A "highly intelligent" juror who used the internet to discover that a defendant in a criminal trial had previously been charged with rape was jailed for six months yesterday for contempt of court.
Theodora Dallas, 34, a Greek-born psychology lecturer, "deliberately disobeyed" the judge's direction that she must not carry out independent research or discuss the case she was trying.
In a judgment sure to serve as a warning to potential jurors around the country, three judges sitting at the High Court in London, including Lord Judge, the Lord Chief Justice, said that the threat to justice posed by her actions was serious and that the use of the internet by any juror meant jail was "virtually inevitable".
Dr Dallas, 34, told her fellow jurors sitting in a case of grievous bodily harm at Luton Crown Court in July 2011, that she had found a newspaper report of a previous trial in which the defendant Barry Medlock had been accused and acquitted of rape – evidence which was not given in court. A fellow juror reported her remarks to the judge who aborted the trial. Medlock was later convicted and jailed in a new trial.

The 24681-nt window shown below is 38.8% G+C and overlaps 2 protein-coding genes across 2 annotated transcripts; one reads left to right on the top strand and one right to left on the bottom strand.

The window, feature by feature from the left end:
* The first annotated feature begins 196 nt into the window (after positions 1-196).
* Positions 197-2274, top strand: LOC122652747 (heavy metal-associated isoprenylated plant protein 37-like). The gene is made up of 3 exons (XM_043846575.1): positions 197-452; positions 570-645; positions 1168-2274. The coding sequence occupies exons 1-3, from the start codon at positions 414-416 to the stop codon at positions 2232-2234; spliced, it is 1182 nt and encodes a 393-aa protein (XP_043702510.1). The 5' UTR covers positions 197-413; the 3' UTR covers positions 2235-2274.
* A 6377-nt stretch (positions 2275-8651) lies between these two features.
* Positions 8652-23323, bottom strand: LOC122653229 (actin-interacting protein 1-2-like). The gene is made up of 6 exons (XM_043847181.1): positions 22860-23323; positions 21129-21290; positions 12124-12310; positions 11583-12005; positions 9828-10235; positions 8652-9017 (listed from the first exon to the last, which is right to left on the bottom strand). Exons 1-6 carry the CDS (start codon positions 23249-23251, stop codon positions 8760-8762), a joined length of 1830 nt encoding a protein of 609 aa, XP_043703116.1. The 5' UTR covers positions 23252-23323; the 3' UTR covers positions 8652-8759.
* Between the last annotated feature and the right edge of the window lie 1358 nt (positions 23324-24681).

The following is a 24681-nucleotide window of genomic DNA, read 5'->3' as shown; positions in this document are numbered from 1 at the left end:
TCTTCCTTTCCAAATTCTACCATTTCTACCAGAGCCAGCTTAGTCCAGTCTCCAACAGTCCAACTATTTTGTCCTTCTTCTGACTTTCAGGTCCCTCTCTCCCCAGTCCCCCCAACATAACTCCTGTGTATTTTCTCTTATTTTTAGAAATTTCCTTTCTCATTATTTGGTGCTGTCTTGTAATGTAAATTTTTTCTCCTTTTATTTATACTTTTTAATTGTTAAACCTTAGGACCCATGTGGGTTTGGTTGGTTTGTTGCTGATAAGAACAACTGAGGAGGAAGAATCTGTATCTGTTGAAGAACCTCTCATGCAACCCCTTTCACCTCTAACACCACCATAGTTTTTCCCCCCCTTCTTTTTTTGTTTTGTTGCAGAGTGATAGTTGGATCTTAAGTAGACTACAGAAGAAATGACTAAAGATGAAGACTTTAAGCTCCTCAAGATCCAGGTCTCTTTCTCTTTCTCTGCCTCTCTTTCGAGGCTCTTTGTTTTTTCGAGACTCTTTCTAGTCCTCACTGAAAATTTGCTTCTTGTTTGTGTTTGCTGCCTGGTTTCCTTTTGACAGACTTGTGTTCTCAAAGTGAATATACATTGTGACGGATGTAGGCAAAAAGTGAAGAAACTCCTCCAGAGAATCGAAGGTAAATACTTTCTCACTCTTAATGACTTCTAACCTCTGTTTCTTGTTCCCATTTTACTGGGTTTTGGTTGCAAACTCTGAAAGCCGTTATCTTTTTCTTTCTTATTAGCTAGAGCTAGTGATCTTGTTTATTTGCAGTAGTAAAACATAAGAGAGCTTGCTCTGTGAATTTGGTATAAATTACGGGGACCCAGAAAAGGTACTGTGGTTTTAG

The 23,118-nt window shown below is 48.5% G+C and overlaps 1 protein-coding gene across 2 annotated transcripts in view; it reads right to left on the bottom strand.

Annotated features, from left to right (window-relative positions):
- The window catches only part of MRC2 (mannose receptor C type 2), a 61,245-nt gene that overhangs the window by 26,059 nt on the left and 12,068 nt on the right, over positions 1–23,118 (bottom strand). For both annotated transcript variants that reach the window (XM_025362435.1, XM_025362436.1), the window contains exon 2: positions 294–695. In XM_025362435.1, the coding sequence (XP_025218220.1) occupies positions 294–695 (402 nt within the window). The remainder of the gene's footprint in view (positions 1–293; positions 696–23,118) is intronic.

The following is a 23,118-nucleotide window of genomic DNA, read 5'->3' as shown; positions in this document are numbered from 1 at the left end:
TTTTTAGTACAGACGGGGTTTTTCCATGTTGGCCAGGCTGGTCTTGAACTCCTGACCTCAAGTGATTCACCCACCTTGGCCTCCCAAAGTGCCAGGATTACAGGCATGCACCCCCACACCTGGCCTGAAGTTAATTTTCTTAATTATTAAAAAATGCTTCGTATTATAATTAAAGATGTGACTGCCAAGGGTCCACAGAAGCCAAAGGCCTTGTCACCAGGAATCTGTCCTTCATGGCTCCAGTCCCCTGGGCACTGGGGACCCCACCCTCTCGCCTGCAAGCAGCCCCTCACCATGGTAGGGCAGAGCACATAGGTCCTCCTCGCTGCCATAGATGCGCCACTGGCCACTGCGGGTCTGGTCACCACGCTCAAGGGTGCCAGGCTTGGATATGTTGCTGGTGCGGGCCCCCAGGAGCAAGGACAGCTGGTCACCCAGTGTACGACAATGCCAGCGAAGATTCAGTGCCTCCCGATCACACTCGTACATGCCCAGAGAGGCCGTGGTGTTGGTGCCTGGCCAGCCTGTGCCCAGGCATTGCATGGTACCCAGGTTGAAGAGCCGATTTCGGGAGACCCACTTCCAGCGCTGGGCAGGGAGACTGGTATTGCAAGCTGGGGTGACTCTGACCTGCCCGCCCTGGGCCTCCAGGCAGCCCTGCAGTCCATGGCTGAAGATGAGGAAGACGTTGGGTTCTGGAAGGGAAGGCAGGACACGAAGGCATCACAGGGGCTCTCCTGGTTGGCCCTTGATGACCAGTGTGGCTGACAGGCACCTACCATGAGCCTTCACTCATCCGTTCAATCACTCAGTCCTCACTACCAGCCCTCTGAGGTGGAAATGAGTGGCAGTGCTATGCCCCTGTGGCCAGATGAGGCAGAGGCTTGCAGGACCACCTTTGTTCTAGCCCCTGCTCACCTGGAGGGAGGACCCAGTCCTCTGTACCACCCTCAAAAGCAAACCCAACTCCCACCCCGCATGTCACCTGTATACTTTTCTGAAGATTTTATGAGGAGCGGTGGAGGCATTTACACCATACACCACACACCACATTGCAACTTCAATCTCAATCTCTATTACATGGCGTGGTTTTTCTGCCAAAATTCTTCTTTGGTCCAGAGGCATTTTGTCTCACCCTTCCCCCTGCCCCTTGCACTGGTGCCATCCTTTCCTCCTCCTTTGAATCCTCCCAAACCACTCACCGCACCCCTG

The academic, who is suffering from depression after being forced to resign her post from the University of Bedfordshire, claimed she had misunderstood the judge's direction. She said she sometimes struggled to grasp English. She claimed she had been checking the meaning of grievous bodily harm when she saw the report.
"I had no intention at all to prejudice the jury in any way. I had no intention to disobey what the judge said. I really apologise," she said in a statement.
Lord Judge described her as "a highly intelligent woman, extremely articulate in English" but said the time of the other jury members had been wasted and the public was put to additional unnecessary expense. The complainant was also forced to give evidence of his ordeal twice.
The court rejected Dr Dallas's counsel's plea to impose a suspended sentence. She will serve three months and be on licence for the remainder of the term.